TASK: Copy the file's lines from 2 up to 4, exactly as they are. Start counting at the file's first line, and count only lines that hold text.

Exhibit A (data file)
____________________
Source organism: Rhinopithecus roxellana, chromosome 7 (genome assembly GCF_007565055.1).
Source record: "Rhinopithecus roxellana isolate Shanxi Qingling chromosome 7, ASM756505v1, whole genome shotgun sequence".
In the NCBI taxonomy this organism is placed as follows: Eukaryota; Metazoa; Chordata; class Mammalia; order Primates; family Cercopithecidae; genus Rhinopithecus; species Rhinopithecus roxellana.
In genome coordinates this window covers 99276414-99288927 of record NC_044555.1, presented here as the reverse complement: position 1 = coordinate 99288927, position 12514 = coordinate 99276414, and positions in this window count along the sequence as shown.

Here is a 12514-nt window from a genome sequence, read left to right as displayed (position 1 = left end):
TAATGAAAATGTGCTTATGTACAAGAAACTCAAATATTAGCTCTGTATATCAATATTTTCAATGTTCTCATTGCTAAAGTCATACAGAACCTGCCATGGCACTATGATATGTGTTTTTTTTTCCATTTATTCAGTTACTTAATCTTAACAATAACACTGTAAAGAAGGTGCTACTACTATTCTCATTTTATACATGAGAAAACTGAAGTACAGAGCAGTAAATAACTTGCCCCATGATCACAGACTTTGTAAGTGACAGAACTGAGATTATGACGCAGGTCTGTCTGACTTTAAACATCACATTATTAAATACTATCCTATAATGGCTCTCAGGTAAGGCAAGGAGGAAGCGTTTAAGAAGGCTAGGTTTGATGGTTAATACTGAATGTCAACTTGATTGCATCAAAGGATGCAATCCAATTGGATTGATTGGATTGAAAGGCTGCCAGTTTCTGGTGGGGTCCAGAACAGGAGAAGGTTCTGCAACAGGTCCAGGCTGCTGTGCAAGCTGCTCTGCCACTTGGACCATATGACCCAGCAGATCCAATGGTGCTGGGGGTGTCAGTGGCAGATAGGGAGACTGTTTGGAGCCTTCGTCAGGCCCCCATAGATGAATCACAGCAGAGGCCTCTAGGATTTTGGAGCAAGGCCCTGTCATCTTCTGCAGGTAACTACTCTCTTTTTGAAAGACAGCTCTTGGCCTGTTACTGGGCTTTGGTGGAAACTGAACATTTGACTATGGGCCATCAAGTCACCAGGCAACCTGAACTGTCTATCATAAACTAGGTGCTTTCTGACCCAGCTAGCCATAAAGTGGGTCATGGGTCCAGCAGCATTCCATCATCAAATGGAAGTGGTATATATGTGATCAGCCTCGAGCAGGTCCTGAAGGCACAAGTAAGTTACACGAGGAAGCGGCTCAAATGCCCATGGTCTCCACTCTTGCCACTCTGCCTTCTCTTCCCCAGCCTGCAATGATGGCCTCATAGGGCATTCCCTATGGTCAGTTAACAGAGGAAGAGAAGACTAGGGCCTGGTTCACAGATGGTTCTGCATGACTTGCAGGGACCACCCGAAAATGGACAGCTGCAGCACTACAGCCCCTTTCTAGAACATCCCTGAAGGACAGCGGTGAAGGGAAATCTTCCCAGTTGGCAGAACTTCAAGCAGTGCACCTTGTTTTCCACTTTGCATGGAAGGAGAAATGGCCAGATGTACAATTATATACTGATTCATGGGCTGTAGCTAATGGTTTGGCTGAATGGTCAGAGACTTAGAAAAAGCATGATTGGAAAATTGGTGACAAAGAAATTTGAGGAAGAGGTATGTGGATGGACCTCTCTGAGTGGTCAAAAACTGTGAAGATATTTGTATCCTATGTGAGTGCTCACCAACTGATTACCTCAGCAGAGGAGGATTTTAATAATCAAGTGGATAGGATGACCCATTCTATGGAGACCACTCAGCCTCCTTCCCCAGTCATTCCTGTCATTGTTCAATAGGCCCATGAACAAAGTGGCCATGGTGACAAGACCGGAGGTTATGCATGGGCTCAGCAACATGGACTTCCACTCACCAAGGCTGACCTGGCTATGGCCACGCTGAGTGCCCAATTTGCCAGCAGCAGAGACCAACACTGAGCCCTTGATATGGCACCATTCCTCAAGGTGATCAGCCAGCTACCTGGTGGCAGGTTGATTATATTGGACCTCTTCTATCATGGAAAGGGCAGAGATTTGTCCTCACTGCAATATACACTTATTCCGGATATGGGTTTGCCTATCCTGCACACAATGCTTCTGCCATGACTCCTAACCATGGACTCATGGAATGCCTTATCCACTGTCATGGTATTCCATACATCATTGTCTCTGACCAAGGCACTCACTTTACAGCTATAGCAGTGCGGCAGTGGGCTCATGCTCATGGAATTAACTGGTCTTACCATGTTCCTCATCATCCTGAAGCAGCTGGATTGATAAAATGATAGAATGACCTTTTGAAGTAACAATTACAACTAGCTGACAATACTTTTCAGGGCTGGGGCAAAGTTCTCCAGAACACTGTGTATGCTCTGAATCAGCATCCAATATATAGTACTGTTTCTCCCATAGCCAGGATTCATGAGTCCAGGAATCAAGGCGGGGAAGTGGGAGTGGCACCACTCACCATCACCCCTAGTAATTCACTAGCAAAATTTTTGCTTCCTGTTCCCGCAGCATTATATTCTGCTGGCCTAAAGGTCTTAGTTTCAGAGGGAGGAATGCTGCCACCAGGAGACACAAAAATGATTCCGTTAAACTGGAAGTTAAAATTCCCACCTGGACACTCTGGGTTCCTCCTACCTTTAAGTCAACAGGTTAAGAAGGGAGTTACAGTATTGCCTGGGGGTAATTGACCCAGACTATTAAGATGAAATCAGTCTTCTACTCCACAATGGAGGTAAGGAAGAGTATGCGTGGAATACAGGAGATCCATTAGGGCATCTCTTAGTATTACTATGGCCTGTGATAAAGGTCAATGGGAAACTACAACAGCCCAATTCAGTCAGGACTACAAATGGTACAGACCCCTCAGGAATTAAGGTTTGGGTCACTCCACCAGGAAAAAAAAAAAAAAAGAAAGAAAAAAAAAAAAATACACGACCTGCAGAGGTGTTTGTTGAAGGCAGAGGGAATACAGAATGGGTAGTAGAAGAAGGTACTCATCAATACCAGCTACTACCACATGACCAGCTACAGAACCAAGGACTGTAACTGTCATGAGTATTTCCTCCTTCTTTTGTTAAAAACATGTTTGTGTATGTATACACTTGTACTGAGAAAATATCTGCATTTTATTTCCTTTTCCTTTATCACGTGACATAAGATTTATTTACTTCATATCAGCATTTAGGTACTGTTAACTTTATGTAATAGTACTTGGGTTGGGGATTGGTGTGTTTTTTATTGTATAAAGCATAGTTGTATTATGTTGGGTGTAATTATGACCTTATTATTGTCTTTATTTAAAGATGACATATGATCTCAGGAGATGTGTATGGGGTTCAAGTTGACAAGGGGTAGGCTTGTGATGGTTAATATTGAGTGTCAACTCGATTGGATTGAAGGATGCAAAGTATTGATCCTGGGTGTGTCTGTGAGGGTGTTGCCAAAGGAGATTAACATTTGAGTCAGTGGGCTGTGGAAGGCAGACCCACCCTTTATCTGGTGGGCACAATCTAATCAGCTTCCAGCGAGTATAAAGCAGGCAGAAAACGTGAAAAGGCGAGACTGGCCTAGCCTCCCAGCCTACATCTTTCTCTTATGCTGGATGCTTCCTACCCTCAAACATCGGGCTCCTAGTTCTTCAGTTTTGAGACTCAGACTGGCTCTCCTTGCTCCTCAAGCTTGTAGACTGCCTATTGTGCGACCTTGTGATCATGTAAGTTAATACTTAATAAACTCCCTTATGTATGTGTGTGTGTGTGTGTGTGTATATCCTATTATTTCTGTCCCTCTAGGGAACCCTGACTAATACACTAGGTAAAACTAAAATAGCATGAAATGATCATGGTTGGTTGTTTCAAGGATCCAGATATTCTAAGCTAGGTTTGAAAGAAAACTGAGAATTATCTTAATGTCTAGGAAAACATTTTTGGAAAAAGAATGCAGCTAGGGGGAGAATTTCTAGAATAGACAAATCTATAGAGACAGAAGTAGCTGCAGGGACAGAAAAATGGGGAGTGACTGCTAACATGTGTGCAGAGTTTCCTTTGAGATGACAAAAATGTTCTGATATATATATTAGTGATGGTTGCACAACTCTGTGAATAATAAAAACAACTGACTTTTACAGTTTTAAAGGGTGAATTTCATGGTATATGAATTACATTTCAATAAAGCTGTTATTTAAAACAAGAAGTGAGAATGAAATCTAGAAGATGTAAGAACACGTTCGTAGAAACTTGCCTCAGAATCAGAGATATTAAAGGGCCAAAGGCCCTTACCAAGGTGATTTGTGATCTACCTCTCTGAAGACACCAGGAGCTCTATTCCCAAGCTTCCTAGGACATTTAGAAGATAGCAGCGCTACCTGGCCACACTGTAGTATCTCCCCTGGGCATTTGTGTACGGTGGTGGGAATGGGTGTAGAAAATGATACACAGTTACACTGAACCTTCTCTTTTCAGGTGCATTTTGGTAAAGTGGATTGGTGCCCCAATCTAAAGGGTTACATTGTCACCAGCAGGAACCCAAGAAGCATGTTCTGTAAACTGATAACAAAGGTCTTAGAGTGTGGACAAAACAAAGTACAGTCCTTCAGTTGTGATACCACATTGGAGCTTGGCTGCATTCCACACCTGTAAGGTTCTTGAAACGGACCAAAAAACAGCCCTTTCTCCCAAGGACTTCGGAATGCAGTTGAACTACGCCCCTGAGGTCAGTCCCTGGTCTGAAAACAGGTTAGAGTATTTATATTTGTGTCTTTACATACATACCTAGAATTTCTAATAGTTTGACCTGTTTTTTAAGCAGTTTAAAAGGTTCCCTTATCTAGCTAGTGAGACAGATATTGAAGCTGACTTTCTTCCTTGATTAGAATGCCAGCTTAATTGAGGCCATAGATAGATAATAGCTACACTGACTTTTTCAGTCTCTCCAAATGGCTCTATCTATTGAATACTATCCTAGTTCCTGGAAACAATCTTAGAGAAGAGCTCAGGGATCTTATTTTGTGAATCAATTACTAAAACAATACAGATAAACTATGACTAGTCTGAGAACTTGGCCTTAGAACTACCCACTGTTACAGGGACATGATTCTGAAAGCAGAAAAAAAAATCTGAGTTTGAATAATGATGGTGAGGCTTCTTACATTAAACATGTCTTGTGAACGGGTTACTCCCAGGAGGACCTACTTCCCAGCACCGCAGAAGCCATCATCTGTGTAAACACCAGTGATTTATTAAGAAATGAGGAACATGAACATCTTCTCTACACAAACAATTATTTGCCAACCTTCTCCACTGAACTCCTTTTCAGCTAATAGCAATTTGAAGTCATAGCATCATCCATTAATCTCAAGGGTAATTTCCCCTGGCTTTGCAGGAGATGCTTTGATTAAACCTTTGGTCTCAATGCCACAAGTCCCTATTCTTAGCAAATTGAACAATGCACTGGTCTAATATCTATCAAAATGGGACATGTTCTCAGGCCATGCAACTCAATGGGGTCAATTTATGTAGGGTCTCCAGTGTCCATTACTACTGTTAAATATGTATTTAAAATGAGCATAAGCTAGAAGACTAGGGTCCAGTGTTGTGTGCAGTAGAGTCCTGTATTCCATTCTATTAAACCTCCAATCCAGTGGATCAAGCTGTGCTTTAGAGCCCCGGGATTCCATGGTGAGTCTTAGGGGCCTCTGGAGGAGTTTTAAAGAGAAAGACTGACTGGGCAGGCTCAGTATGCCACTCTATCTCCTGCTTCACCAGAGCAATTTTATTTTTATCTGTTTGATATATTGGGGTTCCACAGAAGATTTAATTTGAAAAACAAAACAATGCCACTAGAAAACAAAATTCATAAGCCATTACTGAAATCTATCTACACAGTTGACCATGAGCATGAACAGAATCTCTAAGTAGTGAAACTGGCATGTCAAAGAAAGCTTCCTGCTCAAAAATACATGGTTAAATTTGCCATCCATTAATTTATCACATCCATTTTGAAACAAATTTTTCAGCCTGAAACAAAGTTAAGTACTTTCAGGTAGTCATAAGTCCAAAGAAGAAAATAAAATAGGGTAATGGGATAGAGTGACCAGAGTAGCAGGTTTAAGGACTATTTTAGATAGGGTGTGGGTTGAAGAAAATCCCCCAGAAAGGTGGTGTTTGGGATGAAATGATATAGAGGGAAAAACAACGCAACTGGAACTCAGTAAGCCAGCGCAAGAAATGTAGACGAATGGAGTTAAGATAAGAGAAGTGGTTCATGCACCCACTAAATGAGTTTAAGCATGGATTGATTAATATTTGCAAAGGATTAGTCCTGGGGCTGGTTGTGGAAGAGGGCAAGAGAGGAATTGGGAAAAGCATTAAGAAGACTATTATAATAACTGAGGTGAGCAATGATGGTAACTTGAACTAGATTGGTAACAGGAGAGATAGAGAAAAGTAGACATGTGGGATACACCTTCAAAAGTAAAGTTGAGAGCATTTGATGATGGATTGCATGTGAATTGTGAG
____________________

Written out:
Source record: "Rhinopithecus roxellana isolate Shanxi Qingling chromosome 7, ASM756505v1, whole genome shotgun sequence".
In the NCBI taxonomy this organism is placed as follows: Eukaryota; Metazoa; Chordata; class Mammalia; order Primates; family Cercopithecidae; genus Rhinopithecus; species Rhinopithecus roxellana.
In genome coordinates this window covers 99276414-99288927 of record NC_044555.1, presented here as the reverse complement: position 1 = coordinate 99288927, position 12514 = coordinate 99276414, and positions in this window count along the sequence as shown.